Bill Viola: The Eye of the Heart
In conjunction with the exhibition Bill Viola: Naissance à rebours, DHC/ART Foundation for Contemporary Art presents Bill Viola: The Eye of The Heart, a film by Mark Kidel.
Directed by award-winning filmmaker Mark Kidel, this is a definitive portrait of the world’s leading video artist. Since 1972 Viola has created critically acclaimed architectural video installations, sound environments, videotapes, electronic music performances and works for television broadcast. His evocative pieces focus on universal human experiences and are inspired by both western and eastern art as well as religion and mystical traditions.
Bill Viola: The Eye of the Heart features the artist at work, rarely seen footage from his own archive and in-depth interviews with Viola himself. Filmmaker, Mark Kidel, of Calliope Media, was granted unprecedented access to Bill Viola and his personal archives in the process of making the documentary. Within the film Viola talks passionately about his life and the artistic influences that have driven his artwork from the beginning and made him one of the true pioneers of video-art. From his childhood memory of drowning, to the artistic exploration and political activism of his years at Syracuse University, and on to the shattering death of his mother, Viola talks candidly about the interplay of his life and work. As many of his works focus on emotions and the great universal experiences, the documentary highlights just how much Viola’s life and work are inextricably linked.
The film maker visits the Californian desert and the Basilica of St. Francis in Assisi, famous for its frescoes by Giotto, with Viola to talk about his work and inspirations. In the process of the film Viola comments upon many of his major pieces including Room of St. John of the Cross, The Passing and Quintet of the Astonished.
Viola also talks about his working processes and the evolution of his ideas. He shows his project books. He discusses the underlying messages within his work and the things that drive him, commenting: “All my work has to do with self-awareness and the camera itself is an instrument that actually embodies self-awareness.”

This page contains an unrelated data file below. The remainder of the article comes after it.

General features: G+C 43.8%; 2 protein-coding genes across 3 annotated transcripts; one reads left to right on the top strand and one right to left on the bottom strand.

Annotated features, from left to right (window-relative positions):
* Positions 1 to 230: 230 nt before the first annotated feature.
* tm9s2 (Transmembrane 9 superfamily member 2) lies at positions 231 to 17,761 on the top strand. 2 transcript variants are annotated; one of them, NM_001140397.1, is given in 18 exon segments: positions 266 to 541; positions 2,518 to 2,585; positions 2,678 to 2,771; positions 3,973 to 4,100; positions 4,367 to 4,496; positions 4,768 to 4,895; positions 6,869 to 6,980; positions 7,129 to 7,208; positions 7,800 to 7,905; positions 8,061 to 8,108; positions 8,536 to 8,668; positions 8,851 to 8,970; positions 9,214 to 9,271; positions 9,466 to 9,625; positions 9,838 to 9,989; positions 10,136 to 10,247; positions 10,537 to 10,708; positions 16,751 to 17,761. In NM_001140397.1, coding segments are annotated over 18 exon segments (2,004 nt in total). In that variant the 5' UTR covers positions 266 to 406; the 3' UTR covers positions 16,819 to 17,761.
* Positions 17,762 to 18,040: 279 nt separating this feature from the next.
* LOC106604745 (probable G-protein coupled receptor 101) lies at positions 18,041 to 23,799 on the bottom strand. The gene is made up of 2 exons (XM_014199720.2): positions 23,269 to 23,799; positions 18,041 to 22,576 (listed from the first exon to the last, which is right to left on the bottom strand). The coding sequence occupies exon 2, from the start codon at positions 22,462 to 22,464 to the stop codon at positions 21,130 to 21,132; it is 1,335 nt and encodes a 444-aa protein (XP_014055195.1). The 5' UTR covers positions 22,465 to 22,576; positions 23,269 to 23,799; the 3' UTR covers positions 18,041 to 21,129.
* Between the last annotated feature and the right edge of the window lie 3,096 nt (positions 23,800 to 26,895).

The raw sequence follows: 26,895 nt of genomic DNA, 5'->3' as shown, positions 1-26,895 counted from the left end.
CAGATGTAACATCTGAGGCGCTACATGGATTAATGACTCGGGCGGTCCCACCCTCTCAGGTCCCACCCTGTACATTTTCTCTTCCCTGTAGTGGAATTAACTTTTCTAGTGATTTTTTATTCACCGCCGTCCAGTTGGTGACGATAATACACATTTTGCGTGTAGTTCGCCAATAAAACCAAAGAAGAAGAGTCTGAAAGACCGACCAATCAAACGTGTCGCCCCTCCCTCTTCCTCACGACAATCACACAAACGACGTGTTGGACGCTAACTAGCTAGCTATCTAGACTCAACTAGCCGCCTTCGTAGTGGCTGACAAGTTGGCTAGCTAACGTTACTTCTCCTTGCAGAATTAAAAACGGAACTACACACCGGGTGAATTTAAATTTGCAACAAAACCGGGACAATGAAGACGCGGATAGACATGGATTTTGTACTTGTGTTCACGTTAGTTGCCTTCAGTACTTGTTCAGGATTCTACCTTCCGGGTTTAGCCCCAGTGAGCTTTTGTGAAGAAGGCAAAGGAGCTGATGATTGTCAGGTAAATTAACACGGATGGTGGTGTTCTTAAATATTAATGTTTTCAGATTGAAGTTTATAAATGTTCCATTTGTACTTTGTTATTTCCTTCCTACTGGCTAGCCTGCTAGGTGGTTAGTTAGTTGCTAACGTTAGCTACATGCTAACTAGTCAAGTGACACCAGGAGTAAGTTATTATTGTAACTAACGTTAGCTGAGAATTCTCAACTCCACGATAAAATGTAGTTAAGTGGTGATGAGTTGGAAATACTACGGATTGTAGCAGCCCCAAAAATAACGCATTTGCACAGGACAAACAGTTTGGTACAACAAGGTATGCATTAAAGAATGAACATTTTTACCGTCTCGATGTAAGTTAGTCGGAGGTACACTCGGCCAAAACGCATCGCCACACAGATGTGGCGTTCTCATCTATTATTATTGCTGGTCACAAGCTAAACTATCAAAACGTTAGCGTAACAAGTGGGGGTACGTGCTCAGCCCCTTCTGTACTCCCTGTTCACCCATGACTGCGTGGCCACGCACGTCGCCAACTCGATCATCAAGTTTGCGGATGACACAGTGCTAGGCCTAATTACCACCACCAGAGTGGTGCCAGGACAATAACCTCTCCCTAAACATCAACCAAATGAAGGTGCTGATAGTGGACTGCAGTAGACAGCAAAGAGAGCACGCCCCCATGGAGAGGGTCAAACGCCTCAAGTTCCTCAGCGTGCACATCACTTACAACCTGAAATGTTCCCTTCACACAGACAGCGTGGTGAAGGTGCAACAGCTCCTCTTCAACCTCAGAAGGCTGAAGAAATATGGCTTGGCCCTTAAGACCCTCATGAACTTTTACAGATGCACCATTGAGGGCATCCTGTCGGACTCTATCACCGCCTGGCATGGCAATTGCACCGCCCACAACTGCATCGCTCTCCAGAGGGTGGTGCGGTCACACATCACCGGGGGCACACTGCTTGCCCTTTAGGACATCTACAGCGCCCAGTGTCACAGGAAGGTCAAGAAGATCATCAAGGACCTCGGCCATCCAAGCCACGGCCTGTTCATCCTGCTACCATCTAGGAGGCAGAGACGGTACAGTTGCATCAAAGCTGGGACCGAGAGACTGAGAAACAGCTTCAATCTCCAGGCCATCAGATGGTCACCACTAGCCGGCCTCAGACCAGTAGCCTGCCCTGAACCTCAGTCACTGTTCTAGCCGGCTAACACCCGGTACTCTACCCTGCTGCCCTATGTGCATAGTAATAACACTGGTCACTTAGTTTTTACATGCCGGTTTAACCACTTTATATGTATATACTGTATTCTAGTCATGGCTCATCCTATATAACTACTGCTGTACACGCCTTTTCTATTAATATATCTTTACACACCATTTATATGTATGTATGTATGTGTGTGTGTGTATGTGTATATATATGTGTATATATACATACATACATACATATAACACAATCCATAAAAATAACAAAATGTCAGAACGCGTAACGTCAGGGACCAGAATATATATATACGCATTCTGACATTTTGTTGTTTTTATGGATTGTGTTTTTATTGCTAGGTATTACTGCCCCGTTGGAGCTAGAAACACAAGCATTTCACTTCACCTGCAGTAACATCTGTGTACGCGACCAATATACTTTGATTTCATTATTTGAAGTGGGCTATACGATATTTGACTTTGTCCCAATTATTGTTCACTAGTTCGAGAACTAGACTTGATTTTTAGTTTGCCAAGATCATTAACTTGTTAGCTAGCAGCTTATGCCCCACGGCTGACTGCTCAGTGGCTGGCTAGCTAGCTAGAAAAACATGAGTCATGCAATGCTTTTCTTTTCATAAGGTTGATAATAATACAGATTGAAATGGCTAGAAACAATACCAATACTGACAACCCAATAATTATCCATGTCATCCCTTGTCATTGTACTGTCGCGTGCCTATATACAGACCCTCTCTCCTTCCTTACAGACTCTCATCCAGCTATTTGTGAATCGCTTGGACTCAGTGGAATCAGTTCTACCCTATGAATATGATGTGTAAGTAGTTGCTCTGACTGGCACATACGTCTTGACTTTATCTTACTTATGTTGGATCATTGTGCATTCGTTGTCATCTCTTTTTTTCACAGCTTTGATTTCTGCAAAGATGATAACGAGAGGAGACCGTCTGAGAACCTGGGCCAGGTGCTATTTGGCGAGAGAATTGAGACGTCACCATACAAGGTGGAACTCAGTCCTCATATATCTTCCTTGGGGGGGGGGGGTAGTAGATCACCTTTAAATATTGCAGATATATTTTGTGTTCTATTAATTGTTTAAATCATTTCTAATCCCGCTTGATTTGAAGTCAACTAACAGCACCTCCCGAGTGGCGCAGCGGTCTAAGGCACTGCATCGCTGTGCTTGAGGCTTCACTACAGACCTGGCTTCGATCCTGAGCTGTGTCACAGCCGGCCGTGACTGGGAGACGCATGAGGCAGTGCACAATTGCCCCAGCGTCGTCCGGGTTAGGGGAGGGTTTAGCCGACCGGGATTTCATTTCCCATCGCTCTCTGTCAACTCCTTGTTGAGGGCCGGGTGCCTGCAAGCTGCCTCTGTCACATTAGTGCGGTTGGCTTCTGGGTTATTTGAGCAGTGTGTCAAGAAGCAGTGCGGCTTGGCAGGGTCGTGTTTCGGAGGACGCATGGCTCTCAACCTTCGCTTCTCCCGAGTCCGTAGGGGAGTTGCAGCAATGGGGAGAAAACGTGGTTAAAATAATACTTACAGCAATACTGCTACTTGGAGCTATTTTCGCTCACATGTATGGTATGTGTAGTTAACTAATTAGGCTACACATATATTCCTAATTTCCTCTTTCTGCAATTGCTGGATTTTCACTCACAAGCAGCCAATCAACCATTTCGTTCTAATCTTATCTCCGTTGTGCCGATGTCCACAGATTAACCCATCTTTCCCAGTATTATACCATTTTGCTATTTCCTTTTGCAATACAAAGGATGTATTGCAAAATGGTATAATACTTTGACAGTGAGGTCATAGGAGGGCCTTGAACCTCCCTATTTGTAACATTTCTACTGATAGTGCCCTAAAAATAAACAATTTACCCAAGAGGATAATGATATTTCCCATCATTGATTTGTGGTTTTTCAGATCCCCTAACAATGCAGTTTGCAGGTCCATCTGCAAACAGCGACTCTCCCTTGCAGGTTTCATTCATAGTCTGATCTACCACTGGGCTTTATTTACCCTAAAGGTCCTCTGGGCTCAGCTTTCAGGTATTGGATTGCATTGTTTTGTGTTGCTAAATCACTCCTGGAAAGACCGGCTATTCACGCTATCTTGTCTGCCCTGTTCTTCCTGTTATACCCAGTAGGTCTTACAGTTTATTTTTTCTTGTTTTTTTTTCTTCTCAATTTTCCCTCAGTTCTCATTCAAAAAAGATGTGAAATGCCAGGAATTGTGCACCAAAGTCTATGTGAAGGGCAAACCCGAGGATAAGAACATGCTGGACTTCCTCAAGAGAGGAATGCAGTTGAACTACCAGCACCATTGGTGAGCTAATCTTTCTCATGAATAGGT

A Calliope Media production in association with ARTE and BBC (2004)
The film will be presented in its original English version. Limited number of seats: first come, first seated.
Bill Viola was born in New York in 1951 and graduated from Syracuse University in 1973. A seminal figure in the field of video art, he has been creating installations, films, sound environments, flat panel video pieces, and works for concerts, opera, and sacred spaces for over four decades. Viola represented the US at the Venice Biennale in 1995. Other key solo exhibitions include Bill Viola. Electronic Renaissance, Palazzo Strozzi, Florence; Bill Viola. Installations, Deichtorhallen, Hamburg; Bill Viola. Retrospective, Guggenheim Bilbao (all 2017); Bill Viola, Grand Palais, Paris (2014); Bill Viola, visioni interiori, Palazzo delle Esposizioni, Rome (2008); Hatsu-Yume (First Dream), Mori Art Museum, Tokyo (2006); Bill Viola – Visions, ARoS, Aarhus (2005); The Passions, J. Paul Getty Museum (2003); Bill Viola: A 25-Year Survey, The Whitney Museum of American Art (1997).
In 2004, Viola created a four-hour video for Peter Sellars’s production of Wagner’s Tristan und Isolde, which has had many performances in the US, Canada, Europe, and Japan. Viola has received numerous awards, including the XXI Catalonia International Prize (2009) and the Praemium Imperiale from the Japan Art Association (2011). He was elected as an Honorary Member to the Royal Academy, London, in 2017.
Kira Perov is executive director of Bill Viola Studio. She has worked closely with Bill Viola since 1979, managing, creatively guiding, and assisting with the production of his video works and installations. She edits all Bill Viola publications and organizes and coordinates exhibitions of the work worldwide. Kira Perov earned her BA (Honours) in Languages and Literature from Melbourne University, Australia in 1973.
The Crossing, 1996
Two-channel color video installation, with four channels of sound
10 min 57 sec
Performer: Phil Esposito
Courtesy of Bill Viola Studio